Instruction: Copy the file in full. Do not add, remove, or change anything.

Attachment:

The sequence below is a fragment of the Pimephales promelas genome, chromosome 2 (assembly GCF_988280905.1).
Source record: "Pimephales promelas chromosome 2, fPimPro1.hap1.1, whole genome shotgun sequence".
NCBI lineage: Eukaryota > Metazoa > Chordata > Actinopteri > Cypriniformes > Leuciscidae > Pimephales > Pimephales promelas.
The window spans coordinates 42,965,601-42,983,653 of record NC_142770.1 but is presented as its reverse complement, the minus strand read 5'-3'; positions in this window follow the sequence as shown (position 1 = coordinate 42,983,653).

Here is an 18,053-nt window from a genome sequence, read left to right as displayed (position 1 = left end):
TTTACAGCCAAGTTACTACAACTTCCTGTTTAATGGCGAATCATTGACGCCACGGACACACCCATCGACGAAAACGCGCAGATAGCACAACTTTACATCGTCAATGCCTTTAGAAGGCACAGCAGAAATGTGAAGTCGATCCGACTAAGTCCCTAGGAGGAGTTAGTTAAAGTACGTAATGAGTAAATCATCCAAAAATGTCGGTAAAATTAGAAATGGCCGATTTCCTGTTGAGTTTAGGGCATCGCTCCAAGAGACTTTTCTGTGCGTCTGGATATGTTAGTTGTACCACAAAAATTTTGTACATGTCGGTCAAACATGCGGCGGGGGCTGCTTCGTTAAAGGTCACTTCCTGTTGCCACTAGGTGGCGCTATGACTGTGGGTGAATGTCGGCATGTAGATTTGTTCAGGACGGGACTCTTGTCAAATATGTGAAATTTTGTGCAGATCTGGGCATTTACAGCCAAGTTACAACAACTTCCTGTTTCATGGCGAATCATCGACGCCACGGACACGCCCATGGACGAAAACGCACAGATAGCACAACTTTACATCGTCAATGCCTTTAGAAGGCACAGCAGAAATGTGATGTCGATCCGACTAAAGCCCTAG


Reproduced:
The sequence below is a fragment of the Pimephales promelas genome, chromosome 2 (assembly GCF_988280905.1).
Source record: "Pimephales promelas chromosome 2, fPimPro1.hap1.1, whole genome shotgun sequence".
NCBI lineage: Eukaryota > Metazoa > Chordata > Actinopteri > Cypriniformes > Leuciscidae > Pimephales > Pimephales promelas.
The window spans coordinates 42,965,601-42,983,653 of record NC_142770.1 but is presented as its reverse complement, the minus strand read 5'-3'; positions in this window follow the sequence as shown (position 1 = coordinate 42,983,653).

Here is an 18,053-nt window from a genome sequence, read left to right as displayed (position 1 = left end):
TTTACAGCCAAGTTACTACAACTTCCTGTTTAATGGCGAATCATTGACGCCACGGACACACCCATCGACGAAAACGCGCAGATAGCACAACTTTACATCGTCAATGCCTTTAGAAGGCACAGCAGAAATGTGAAGTCGATCCGACTAAGTCCCTAGGAGGAGTTAGTTAAAGTACGTAATGAGTAAATCATCCAAAAATGTCGGTAAAATTAGAAATGGCCGATTTCCTGTTGAGTTTAGGGCATCGCTCCAAGAGACTTTTCTGTGCGTCTGGATATGTTAGTTGTACCACAAAAATTTTGTACATGTCGGTCAAACATGCGGCGGGGGCTGCTTCGTTAAAGGTCACTTCCTGTTGCCACTAGGTGGCGCTATGACTGTGGGTGAATGTCGGCATGTAGATTTGTTCAGGACGGGACTCTTGTCAAATATGTGAAATTTTGTGCAGATCTGGGCATTTACAGCCAAGTTACAACAACTTCCTGTTTCATGGCGAATCATCGACGCCACGGACACGCCCATGGACGAAAACGCACAGATAGCACAACTTTACATCGTCAATGCCTTTAGAAGGCACAGCAGAAATGTGATGTCGATCCGACTAAAGCCCTAG